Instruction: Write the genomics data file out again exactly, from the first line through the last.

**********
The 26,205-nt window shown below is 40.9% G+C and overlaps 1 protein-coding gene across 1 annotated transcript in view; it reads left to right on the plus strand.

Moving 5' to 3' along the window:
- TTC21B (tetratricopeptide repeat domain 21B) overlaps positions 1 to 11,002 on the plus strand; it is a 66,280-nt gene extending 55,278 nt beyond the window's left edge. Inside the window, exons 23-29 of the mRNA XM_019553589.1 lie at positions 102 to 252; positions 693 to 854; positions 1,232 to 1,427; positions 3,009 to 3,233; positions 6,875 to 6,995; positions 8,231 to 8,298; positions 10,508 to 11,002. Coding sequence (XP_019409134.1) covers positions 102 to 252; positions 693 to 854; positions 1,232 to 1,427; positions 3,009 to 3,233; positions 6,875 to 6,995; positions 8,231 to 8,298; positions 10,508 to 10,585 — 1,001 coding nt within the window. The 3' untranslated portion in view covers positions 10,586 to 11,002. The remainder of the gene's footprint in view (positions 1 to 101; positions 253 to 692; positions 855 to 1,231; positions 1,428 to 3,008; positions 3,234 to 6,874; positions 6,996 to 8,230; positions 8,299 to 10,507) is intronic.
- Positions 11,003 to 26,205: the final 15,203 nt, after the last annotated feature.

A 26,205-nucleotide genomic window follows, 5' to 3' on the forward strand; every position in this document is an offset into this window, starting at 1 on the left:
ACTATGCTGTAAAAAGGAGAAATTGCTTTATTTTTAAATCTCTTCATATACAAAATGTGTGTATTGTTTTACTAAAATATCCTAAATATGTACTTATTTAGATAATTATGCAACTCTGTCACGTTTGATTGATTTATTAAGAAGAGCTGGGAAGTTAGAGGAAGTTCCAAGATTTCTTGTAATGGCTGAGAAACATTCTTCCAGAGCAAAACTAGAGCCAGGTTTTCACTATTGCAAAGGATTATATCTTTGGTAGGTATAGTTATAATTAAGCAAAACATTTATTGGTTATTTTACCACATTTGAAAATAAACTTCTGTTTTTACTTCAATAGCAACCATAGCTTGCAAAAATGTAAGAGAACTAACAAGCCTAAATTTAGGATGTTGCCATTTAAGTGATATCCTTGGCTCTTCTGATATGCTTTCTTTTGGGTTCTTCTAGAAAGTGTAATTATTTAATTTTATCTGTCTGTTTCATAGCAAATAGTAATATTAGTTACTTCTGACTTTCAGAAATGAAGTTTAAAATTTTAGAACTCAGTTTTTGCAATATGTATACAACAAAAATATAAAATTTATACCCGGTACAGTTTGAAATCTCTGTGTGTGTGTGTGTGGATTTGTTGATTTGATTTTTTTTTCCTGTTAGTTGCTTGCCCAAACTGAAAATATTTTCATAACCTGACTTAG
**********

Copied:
The 26,205-nt window shown below is 40.9% G+C and overlaps 1 protein-coding gene across 1 annotated transcript in view; it reads left to right on the plus strand.

Moving 5' to 3' along the window:
- TTC21B (tetratricopeptide repeat domain 21B) overlaps positions 1 to 11,002 on the plus strand; it is a 66,280-nt gene extending 55,278 nt beyond the window's left edge. Inside the window, exons 23-29 of the mRNA XM_019553589.1 lie at positions 102 to 252; positions 693 to 854; positions 1,232 to 1,427; positions 3,009 to 3,233; positions 6,875 to 6,995; positions 8,231 to 8,298; positions 10,508 to 11,002. Coding sequence (XP_019409134.1) covers positions 102 to 252; positions 693 to 854; positions 1,232 to 1,427; positions 3,009 to 3,233; positions 6,875 to 6,995; positions 8,231 to 8,298; positions 10,508 to 10,585 — 1,001 coding nt within the window. The 3' untranslated portion in view covers positions 10,586 to 11,002. The remainder of the gene's footprint in view (positions 1 to 101; positions 253 to 692; positions 855 to 1,231; positions 1,428 to 3,008; positions 3,234 to 6,874; positions 6,996 to 8,230; positions 8,299 to 10,507) is intronic.
- Positions 11,003 to 26,205: the final 15,203 nt, after the last annotated feature.

A 26,205-nucleotide genomic window follows, 5' to 3' on the forward strand; every position in this document is an offset into this window, starting at 1 on the left:
ACTATGCTGTAAAAAGGAGAAATTGCTTTATTTTTAAATCTCTTCATATACAAAATGTGTGTATTGTTTTACTAAAATATCCTAAATATGTACTTATTTAGATAATTATGCAACTCTGTCACGTTTGATTGATTTATTAAGAAGAGCTGGGAAGTTAGAGGAAGTTCCAAGATTTCTTGTAATGGCTGAGAAACATTCTTCCAGAGCAAAACTAGAGCCAGGTTTTCACTATTGCAAAGGATTATATCTTTGGTAGGTATAGTTATAATTAAGCAAAACATTTATTGGTTATTTTACCACATTTGAAAATAAACTTCTGTTTTTACTTCAATAGCAACCATAGCTTGCAAAAATGTAAGAGAACTAACAAGCCTAAATTTAGGATGTTGCCATTTAAGTGATATCCTTGGCTCTTCTGATATGCTTTCTTTTGGGTTCTTCTAGAAAGTGTAATTATTTAATTTTATCTGTCTGTTTCATAGCAAATAGTAATATTAGTTACTTCTGACTTTCAGAAATGAAGTTTAAAATTTTAGAACTCAGTTTTTGCAATATGTATACAACAAAAATATAAAATTTATACCCGGTACAGTTTGAAATCTCTGTGTGTGTGTGTGTGGATTTGTTGATTTGATTTTTTTTTCCTGTTAGTTGCTTGCCCAAACTGAAAATATTTTCATAACCTGACTTAG